Lifestyle and perceived health in subjects with chronic bronchitis or emphysema: a cross-sectional study
1 Institute of Social Medicine, School of Medicine Belgrade (Dr Subotica 8), Belgrade (11 000), Serbia
2 Institute for Lung Disease and Tuberculosis Clinical Centre of Serbia (Pasterova 2) and School of Medicine Belgrade (Dr Subotica 8), Belgrade (11 000), Serbia
3 Centre for Emergency Surgery Clinical Centre of Serbia (Pasterova 2), Belgrade (11 000), Serbia
BMC Public Health 2010, 10:546 doi:10.1186/1471-2458-10-546Published: 9 September 2010
The study aim was to compare lifestyle behaviors, body mass index (BMI) and perceived health in subjects with and without chronic bronchitis or emphysema, and to explore if these comparisons differed between demographic subgroups.
A stratified two-stage sample of the population of Serbia was used; 14.522 adults aged ≥20 years were interviewed.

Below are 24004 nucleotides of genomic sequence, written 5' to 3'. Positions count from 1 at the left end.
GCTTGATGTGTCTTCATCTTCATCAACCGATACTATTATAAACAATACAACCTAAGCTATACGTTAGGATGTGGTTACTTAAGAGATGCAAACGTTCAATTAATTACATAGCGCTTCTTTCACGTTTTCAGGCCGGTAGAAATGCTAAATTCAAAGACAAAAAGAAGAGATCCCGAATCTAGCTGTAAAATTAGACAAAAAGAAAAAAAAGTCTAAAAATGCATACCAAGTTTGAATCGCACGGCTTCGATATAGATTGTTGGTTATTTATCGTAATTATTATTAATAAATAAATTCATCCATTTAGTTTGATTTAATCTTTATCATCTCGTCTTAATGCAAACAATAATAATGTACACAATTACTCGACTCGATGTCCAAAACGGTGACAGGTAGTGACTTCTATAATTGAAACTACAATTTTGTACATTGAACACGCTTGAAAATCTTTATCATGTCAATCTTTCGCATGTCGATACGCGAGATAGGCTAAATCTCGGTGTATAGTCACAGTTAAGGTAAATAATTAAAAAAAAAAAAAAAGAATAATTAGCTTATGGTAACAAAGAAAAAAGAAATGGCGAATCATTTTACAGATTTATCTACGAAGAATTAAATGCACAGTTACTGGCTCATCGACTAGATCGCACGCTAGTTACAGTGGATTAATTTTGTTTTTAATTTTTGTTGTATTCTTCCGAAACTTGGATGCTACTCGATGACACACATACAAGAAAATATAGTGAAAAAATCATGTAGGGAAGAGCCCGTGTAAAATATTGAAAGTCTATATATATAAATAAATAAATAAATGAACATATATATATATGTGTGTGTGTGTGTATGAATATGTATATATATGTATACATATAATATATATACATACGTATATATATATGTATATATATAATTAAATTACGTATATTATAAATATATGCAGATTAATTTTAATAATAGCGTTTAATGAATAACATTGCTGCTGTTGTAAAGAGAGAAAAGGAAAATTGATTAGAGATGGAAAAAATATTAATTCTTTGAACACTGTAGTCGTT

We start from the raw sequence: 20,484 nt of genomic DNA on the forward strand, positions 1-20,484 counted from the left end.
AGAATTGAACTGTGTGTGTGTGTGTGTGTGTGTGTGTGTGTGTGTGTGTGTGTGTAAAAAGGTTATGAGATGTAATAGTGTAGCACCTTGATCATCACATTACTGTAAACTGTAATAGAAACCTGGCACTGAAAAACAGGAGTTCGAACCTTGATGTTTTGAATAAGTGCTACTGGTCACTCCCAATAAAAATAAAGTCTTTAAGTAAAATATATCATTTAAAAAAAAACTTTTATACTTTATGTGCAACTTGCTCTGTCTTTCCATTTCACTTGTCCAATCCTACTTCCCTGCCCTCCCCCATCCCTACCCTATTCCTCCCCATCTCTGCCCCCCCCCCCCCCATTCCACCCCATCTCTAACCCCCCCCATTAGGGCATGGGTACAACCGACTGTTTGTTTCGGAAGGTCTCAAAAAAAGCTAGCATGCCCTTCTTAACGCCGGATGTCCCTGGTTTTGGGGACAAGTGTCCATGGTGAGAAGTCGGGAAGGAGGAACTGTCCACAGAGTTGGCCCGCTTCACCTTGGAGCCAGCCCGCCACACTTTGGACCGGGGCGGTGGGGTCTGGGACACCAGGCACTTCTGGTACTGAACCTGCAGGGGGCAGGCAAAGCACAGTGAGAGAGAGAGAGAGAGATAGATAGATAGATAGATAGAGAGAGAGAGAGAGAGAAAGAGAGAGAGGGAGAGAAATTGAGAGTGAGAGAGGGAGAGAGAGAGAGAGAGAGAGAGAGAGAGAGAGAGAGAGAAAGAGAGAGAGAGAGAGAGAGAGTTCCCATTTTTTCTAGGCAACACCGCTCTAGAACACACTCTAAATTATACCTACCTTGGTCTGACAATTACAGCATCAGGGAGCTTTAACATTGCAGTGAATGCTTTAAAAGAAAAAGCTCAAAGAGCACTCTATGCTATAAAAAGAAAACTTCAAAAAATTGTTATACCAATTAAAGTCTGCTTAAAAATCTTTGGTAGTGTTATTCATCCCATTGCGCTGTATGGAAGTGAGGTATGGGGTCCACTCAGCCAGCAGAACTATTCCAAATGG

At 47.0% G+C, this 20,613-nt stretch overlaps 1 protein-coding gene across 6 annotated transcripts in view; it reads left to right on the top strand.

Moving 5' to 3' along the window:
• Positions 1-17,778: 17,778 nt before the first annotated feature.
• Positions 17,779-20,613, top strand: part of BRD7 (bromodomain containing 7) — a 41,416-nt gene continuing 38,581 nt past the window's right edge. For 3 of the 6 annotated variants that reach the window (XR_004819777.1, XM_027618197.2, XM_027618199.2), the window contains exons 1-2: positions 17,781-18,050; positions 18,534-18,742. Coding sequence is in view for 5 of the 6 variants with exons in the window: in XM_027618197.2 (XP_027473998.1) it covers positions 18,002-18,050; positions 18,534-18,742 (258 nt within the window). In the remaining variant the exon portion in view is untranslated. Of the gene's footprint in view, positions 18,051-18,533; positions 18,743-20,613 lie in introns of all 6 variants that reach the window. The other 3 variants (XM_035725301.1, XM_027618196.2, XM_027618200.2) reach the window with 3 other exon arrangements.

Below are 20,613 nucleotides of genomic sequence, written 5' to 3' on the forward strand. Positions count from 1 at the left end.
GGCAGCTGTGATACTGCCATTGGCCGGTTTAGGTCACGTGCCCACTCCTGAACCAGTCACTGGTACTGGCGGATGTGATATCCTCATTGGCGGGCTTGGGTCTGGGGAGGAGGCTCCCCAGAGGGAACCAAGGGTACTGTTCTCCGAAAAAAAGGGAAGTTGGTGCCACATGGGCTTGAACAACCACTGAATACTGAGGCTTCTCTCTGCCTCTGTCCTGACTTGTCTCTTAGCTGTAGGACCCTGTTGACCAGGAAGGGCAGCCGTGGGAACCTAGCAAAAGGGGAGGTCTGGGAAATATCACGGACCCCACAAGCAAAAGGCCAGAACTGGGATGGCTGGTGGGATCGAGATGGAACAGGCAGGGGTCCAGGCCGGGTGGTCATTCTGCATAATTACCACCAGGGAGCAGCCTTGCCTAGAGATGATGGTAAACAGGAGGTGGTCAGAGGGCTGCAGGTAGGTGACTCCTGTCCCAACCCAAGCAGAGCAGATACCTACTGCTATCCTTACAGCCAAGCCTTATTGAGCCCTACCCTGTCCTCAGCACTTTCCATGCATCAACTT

Compared with controls, respondents with chronic bronchitis or emphysema reported a 23% increased likelihood of eating fresh vegetables every day (CI 1.02-1.48), 58% increased likelihood of currently smoking (CI 1.32-1.88) and more likely to perceive their health as very bad or bad (OR 4.67, CI 3.64-5.98). After stratification for sex, education, and type of settlement, smoking was significantly associated with chronic bronchitis or emphysema in all subgroups except males. The increased likelihood of very bad or bad perceived health in respondents with chronic bronchitis or emphysema was significant in all subgroups, and was highest for respondents ≤65 years of age (adjusted OR 6.51; CI 4.87-8.72) and lowest for respondents >65 years of age (adjusted OR 3.25; CI 2.12-4.97).
Efforts to enhance perceived health and healthy lifestyle behaviors in subjects with chronic bronchitis or emphysema are necessary. Special attention should be paid to smoking cessation in almost all demographic subgroups.